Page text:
Saving Your Home Through Bankruptcy
If your biggest priority is remaining in your current home, you will need to examine the two types of bankruptcy and choose the chapter that is best for your situation. While every case is different, both Chapter 7 and Chapter 13 provide ways for your residence to remain in your hands.
Chapter 7 Depends on Exemptions
To see if exemptions would apply to your house, find the equity in your home by subtracting the amount you owe on your mortgage loan from what your home is worth. If your equity is less than the exemption amount, you probably have a chance of saving the house. If your equity is more than the exemption amount, the house will most likely be needed to pay back creditors under Chapter 7 bankruptcy.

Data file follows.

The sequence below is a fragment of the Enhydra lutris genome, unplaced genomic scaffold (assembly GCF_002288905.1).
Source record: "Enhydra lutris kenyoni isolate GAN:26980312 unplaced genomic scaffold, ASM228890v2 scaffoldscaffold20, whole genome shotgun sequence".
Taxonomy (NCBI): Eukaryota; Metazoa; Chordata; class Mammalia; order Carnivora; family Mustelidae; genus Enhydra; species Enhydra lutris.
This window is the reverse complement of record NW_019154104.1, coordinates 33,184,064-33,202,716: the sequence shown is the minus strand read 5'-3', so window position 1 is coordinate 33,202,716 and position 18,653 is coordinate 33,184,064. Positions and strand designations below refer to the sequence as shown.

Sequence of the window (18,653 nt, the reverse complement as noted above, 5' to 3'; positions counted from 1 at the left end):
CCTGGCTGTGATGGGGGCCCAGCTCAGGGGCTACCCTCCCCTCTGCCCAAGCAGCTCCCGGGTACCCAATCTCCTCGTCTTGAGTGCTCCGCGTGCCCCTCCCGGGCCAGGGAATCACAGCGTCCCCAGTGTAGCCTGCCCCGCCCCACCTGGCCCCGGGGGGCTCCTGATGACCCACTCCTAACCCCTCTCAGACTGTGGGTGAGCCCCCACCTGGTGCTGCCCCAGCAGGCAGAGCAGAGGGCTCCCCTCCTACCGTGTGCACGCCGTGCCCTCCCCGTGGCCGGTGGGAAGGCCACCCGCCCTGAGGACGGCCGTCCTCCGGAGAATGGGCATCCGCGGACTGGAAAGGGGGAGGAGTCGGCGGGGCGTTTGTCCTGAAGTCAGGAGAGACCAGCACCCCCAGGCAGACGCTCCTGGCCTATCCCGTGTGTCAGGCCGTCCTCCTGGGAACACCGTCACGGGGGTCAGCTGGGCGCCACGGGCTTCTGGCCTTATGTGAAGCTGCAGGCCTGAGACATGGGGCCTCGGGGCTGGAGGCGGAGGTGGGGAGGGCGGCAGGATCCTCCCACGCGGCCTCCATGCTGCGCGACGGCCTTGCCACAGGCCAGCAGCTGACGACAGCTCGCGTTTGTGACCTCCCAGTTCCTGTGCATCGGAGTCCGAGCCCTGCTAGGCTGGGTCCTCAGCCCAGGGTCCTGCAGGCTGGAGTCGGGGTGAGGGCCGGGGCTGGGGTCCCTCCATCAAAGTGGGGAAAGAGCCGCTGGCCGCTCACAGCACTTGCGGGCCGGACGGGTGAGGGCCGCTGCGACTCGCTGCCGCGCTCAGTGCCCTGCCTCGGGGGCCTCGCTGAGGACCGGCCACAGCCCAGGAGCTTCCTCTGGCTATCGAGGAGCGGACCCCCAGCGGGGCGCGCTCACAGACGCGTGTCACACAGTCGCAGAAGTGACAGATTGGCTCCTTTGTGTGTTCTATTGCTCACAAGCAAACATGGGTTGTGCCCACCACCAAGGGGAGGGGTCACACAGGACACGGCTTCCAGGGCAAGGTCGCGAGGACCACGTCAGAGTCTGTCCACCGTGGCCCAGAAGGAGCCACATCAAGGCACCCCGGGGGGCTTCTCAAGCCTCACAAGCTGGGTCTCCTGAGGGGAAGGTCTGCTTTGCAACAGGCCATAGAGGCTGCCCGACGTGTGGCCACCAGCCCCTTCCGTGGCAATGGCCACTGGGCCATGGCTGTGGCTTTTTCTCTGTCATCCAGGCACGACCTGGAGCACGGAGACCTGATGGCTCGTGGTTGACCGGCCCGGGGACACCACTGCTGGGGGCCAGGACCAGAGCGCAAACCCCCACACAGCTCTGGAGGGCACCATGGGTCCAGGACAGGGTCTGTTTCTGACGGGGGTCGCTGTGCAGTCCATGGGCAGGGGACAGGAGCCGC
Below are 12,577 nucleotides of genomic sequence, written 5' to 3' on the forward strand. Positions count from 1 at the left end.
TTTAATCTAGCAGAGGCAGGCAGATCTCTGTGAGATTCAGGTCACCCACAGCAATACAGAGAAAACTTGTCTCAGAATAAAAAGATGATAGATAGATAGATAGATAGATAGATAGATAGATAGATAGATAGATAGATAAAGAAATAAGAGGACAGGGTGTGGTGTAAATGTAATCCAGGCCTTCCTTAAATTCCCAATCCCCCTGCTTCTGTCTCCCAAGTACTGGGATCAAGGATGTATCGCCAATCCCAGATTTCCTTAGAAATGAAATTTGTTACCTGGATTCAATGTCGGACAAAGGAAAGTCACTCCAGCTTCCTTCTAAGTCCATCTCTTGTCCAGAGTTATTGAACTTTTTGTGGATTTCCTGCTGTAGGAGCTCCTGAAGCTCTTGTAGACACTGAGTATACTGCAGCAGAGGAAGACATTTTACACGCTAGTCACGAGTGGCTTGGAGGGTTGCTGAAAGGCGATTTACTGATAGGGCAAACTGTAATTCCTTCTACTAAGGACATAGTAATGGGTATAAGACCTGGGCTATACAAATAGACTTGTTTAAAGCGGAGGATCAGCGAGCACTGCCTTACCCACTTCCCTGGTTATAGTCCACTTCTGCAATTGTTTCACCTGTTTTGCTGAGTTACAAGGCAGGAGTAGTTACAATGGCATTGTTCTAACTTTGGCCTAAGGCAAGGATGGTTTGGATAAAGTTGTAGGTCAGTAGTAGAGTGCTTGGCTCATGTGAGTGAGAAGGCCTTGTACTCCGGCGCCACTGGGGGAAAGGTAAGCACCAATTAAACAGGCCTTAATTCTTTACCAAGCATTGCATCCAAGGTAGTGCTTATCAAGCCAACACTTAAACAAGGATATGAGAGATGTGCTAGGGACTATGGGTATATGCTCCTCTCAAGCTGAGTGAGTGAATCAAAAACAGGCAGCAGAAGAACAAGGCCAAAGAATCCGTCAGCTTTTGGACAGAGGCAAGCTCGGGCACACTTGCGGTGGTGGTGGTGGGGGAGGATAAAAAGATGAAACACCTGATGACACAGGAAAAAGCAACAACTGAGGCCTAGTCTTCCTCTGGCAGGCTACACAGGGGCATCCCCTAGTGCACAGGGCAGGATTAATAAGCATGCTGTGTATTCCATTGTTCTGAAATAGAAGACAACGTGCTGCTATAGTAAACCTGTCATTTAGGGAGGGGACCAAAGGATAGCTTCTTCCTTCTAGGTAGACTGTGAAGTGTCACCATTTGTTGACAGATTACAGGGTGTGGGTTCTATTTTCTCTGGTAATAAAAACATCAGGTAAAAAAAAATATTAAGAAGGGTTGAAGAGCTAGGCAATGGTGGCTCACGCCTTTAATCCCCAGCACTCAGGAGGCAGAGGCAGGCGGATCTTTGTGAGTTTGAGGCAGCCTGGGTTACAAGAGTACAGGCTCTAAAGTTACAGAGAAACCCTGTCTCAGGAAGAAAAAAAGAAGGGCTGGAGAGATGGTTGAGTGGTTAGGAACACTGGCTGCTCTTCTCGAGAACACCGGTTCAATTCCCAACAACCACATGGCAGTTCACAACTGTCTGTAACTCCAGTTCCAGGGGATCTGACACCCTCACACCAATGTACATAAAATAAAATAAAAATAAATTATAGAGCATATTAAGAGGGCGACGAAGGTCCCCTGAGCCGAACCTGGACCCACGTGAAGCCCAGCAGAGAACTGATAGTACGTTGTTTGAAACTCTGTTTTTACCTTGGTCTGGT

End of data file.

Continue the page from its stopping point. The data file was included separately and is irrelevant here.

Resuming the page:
In Massachusetts, a Declaration of Homestead, if properly filed at the Registry of Deeds, protects the first $500,000 of your home equity from being used toward other debts. Exceptions include taxes, mortgages, child support, and any debts acquired before filing the homestead. Federal exemptions protect only $20,000 of the equity in your home.
Chapter 13 Lets You Pay Your Mortgage
Chapter 13 also stops foreclosure and gives you time to pay your mortgage with a plan, staying on your credit report for only 7 years instead of 10. Chapter 13 is often a good option if you are trying to protect secured debt such as a mortgage.
By eliminating unsecured debts and restructuring debts on personal property like cars or furniture, you should be able to use that freed cash to catch up on your mortgage payments over the duration of your bankruptcy plan. However, if you still do not have enough, you will have to face the possibility of surrendering your home, selling assets, or finding another source of income.
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